The voice I do find difficult writing is the child’s voice because editors have said it’s too on the nose. A child can’t be this smart, can’t think this way, they said. But I think that that robs children of their intelligence and their scale of observation, and when I was a child I thought that, you know, I observed that. Our sense of children and what they think, I feel, is very narrow. I insist that these are viewed through the voice and observation of a child and that they stand alongside these adult voices.

OKB: Well, I think I was very intelligent as a child and it’s been downhill ever since [both chuckles].

Family relations, broken by the refugee situation sometimes, by life itself sometimes – that is a theme in some of your stories. Mother-child, father-child ties are also common. What’s also prominent are the dissonances between the world of the older people bogged down by cultural memories and pride and the fear of losing them on one side, and on the other, the world of the young, seeking to belong and seeking a less disjointed future. The old people in the stories tend to appear more naïve in their new world, whereas the young are cynically realistic. Is this a discourse on your part on the refugee family? In some ways, are these cases symptomatic of a certain giving up, or caving in in a new cultural context? Or is it a battle just to survive?

S: These are stories about the power of language, when you’re an adult and you move to a country where the language that you think in and you know things in is lost to you, you have to begin all over again. You become very much like a child. But you’re malleable to language when young, so it’s easier. A word is not difficult for you to pronounce because you’re still learning it as a child, but when you’re an adult, a word can be thought as being difficult to pronounce because your mouth is used to the language that you move and think in. And this loss of language, this power of language is something that the refugee families know very well.

OKB: That would be one reason refugee communities tend to get somewhat introverted, I suppose. Especially for the older people. There is much to write about in the refugee condition; will you continue to explore that further or can we expect you to move into problems of assimilation and cultural integration and cultural forgetting? Or perhaps even happier tales of cultural transitions? The Covid-19 pandemic must be a gold mine for material of the type you excel in describing.

S: I want to write whatever I want to write [laughs]. If I want to continue making my main characters refugees and immigrants, I will. Writing about the pandemic is not something I’m interested in right now, maybe because we’re in it still. All I want is to keep writing, to think of the word after the word after the word, to break a reader’s heart, to make characters that feel alive. And they don’t have to be refugees, they could be a mechanic, a grandmother, a next-door neighbour, I just want to make characters that feel real.

OKB: Can you share with us where you get your inspiration from? How do ideas, stories, storylines appear to you?

S: Inspiration can come from everything and nothing. I heard a woman laughing next door and I turned that into a story in Edge of the World. I like worms and I don’t think they’re gross or creepy, so I wrote a story about the joy of what it’s like to hold a worm in your hand. I’m obsessed with particular words that seem strange to me, like knife, how there’s a letter right there in front, and in the English language we all agree that there’s a letter there, but we’re not going to give it any sound.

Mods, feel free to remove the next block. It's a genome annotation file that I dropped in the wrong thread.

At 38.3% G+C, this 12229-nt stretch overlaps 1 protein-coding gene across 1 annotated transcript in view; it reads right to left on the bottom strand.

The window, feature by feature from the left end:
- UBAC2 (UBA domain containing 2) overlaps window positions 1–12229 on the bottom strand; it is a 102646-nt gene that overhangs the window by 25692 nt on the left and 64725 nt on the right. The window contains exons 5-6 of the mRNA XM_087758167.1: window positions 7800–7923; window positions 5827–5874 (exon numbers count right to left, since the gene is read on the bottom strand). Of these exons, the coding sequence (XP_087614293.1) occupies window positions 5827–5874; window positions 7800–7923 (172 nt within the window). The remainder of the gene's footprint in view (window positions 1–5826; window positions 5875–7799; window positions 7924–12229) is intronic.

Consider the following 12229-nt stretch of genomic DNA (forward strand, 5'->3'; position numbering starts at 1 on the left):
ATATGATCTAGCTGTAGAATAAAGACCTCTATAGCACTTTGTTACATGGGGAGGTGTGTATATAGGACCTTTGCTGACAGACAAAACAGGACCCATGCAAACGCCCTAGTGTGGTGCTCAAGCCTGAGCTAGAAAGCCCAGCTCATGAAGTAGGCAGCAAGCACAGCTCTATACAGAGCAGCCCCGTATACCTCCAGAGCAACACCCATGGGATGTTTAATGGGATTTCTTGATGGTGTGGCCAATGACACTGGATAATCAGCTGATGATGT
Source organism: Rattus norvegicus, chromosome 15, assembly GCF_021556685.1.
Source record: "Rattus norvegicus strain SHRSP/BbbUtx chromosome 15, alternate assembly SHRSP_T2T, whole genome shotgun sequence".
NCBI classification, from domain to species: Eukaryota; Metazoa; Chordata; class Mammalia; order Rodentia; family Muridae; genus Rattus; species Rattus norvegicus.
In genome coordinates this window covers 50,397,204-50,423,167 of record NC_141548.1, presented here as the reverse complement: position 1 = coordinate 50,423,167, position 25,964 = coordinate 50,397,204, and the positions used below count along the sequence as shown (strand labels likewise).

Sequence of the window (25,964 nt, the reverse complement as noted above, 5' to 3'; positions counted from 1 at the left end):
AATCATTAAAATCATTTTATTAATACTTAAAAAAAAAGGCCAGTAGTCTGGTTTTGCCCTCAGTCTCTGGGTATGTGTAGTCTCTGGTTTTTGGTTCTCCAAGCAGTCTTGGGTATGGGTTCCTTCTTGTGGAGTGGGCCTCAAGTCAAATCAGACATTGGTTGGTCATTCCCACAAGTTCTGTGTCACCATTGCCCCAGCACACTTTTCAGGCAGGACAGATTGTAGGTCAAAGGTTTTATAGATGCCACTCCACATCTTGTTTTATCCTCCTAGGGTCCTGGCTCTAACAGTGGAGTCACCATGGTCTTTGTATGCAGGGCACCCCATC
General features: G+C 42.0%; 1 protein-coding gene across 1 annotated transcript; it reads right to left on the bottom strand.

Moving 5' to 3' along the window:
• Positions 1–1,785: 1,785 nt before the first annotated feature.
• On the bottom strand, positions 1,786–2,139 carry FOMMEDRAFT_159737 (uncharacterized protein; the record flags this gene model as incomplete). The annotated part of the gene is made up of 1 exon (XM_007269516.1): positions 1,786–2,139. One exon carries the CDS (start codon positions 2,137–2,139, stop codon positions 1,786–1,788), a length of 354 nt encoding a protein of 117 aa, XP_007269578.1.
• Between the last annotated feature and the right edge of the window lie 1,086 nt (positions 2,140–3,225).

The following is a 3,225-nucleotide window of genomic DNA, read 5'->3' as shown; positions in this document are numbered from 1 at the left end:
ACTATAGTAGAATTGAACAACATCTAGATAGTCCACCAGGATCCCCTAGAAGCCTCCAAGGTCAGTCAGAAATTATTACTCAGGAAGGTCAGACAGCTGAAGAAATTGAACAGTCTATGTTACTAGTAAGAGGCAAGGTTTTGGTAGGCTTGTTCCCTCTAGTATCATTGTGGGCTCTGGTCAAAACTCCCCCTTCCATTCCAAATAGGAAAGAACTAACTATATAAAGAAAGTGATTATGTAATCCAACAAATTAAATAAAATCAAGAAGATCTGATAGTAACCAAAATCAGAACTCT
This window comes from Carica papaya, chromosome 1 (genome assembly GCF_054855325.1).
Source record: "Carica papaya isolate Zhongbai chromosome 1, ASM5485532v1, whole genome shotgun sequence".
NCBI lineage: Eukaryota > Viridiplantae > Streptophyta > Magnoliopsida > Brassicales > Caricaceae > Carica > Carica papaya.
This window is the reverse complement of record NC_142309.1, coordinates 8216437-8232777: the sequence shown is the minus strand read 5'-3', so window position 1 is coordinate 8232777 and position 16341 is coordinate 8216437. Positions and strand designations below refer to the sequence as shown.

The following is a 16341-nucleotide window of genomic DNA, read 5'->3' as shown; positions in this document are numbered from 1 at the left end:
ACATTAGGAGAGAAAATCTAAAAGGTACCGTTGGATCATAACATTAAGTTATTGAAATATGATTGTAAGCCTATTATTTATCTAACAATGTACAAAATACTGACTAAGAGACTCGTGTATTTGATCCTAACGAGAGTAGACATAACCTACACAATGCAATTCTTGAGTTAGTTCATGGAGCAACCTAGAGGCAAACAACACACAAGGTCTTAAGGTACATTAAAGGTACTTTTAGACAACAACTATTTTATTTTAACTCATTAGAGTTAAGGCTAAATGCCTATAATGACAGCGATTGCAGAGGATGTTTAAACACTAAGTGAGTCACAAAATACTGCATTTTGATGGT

I’m interested in how words are made and what they feel like, even a description of a word like “thief”, how in the English language it looks like a spit that never arrives. I’m obsessed with words and that itself inspires me, but also what I want to do, and what I find How to Pronounce Knife really does, is that it is written in English, yet it makes the language feel foreign.

Whatever stage of the English language you know, you forget that you know it for a little bit. You marvel, you criticise, you wonder about the language; the trick is that, I’m doing this in the English language, but I make it feel foreign. And I didn’t really notice this until it was translated into the French language. In another language you have that distance and then I thought, “Oh, I’m doing this in the English language!” I’m asking for this distance from the reader. And that’s something I want to continue doing.

OKB: I see. You’re known for short story-writing and for poems. As a last question to you, which of these formats do you prefer, or how do they express different sides of you?

S: I find it really easy to write a short story, whereas when I write poetry, it’s very difficult. One of the things that I do is that I work with very simple and direct language and sometimes, when you work so simply, the mechanics of what you do is not thought of because I hide how technical I am. And I feel, in the short story, that a technical, mechanic method is more visible, whereas in poetry, it isn’t so visible. Its clarity and simplicity is just taken for simplicity. I love both forms. I actually think of my short fiction as a smuggling in of poetry.

OKB: Yes, I do understand that. Well, I look forward to more stories from you that will break my heart. I love short stories myself; an author of short stories is a special kind of person who is able to mine from daily life very deep human experiences, and I think you do it fantastically well. All the best in your future undertakings.


About Ooi Kee Beng

Dr OOI KEE BENG is the Executive Director of Penang Institute (George Town, Penang, Malaysia). He was born and raised in Penang, and was the Deputy Director of ISEAS - Yusof Ishak Institute (formerly the Institute of Southeast Asian Studies, ISEAS). He is the founder-editor of the Penang Monthly (published by Penang Institute), ISEAS Perspective (published by ISEAS) and ISSUES (published by Penang Institute). He is also editor of Trends in Southeast Asia, and a columnist for The Edge, Malaysia.